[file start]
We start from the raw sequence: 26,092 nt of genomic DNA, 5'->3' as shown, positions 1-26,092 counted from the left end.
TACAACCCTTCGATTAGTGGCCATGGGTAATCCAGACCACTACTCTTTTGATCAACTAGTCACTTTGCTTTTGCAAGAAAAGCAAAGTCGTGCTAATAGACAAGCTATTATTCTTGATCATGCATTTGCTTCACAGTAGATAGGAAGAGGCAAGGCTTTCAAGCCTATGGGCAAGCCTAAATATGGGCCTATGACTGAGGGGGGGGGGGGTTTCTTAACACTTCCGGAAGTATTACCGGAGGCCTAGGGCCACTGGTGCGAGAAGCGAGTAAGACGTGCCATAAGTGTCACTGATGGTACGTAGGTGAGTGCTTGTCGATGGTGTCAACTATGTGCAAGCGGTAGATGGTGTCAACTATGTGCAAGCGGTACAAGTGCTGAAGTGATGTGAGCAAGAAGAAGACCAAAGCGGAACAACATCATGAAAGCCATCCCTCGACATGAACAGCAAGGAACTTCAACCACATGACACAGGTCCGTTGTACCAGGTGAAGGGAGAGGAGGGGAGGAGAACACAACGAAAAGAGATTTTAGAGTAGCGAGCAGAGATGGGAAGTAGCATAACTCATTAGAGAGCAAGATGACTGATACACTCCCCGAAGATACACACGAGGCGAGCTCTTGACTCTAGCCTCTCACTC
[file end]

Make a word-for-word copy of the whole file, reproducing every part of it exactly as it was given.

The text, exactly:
We start from the raw sequence: 26,092 nt of genomic DNA, 5'->3' as shown, positions 1-26,092 counted from the left end.
TACAACCCTTCGATTAGTGGCCATGGGTAATCCAGACCACTACTCTTTTGATCAACTAGTCACTTTGCTTTTGCAAGAAAAGCAAAGTCGTGCTAATAGACAAGCTATTATTCTTGATCATGCATTTGCTTCACAGTAGATAGGAAGAGGCAAGGCTTTCAAGCCTATGGGCAAGCCTAAATATGGGCCTATGACTGAGGGGGGGGGGGGTTTCTTAACACTTCCGGAAGTATTACCGGAGGCCTAGGGCCACTGGTGCGAGAAGCGAGTAAGACGTGCCATAAGTGTCACTGATGGTACGTAGGTGAGTGCTTGTCGATGGTGTCAACTATGTGCAAGCGGTAGATGGTGTCAACTATGTGCAAGCGGTACAAGTGCTGAAGTGATGTGAGCAAGAAGAAGACCAAAGCGGAACAACATCATGAAAGCCATCCCTCGACATGAACAGCAAGGAACTTCAACCACATGACACAGGTCCGTTGTACCAGGTGAAGGGAGAGGAGGGGAGGAGAACACAACGAAAAGAGATTTTAGAGTAGCGAGCAGAGATGGGAAGTAGCATAACTCATTAGAGAGCAAGATGACTGATACACTCCCCGAAGATACACACGAGGCGAGCTCTTGACTCTAGCCTCTCACTC